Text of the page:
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BREAKING BAD: NEW MEXICO Probably the most visually stunning piece of television in history, the widescreen expanse of New Mexico gave an otherworldly quality to Vince Gilligan’s story of a chemistry teacher turned meth cook. Shot in 35mm film, the desert scenes are in stark contrast to the claustrophobic indoor shots and give the series an aptly hallucinogenic quality. BLOODLINE: THE FLORIDA KEYS This Netflix sleeper hit won plaudits for its tense depiction of a very dysfunctional Florida Keys family. As impressive as the performance by Ben Mendelsohn were the Keys themselves; the countless inlets and thick swamps holding as many secrets as the Rayburn family does. TRUE DETECTIVE: LOUISIANA The primeval swampland of Louisiana merged with the post-industrial landscape to create an almost fantastic backdrop to this unconventional whodunnit. While Matthew McConaughey and Woody Harrelson won deserved plaudits for their performances, the success of TrueDetective was as much due to its twisted Southern Gothic backdrop. Equally important in this new era of creativity is the rise of the show runner – the one man (or woman) who creates and writes the show. Their insistence on total control has seen them hire Hollywood cinematographers, who have created some of the visually stunning pieces of work ever to see the screen, big or small.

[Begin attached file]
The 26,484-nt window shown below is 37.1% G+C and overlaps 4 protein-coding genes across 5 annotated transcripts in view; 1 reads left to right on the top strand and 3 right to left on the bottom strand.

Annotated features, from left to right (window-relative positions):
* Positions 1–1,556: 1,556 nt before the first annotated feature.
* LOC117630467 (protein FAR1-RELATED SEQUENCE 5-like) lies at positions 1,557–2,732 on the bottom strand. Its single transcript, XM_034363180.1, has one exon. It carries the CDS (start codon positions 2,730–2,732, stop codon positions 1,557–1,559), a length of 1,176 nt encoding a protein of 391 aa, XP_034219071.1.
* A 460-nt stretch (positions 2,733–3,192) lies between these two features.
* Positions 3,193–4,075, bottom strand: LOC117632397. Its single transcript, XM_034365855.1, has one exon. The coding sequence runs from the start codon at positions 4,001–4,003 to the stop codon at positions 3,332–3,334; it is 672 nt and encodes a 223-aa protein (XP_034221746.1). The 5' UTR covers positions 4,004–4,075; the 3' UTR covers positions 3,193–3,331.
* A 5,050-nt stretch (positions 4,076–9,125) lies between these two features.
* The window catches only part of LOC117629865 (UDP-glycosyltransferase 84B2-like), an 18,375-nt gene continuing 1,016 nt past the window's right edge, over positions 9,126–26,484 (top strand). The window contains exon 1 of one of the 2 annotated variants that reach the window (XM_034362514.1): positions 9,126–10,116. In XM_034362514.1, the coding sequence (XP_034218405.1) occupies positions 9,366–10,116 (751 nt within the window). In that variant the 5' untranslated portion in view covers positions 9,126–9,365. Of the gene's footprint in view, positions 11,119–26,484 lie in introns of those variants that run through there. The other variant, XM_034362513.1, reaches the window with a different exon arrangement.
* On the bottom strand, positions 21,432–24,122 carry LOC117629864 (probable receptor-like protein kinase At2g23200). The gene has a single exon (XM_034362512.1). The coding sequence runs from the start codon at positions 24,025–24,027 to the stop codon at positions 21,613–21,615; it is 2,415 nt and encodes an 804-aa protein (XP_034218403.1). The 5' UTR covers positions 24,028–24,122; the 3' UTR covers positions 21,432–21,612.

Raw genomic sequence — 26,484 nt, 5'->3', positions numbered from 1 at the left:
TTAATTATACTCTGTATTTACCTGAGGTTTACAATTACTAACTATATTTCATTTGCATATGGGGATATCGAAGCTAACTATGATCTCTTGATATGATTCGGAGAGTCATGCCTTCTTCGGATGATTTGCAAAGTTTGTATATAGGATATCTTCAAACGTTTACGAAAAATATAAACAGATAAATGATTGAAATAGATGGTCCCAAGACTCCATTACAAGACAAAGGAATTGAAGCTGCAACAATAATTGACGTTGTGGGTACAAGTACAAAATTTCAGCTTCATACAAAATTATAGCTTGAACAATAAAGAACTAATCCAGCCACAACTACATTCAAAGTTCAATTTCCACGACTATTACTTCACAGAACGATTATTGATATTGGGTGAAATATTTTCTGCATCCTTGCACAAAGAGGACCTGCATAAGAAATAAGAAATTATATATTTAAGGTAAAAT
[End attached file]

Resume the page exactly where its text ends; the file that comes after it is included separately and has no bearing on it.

From BreakingBad to Bloodline,MadMen to TrueDetective, television cinematography has never been better, or more important. To illustrate, let’s look at two shows that have bookended the television renaissance. TheWestWing, rst shown in 1999, heralded a new era of smart TV writing (and one of the rst times an A-List movie actor – Martin Sheen – moved from lm to television), but compared to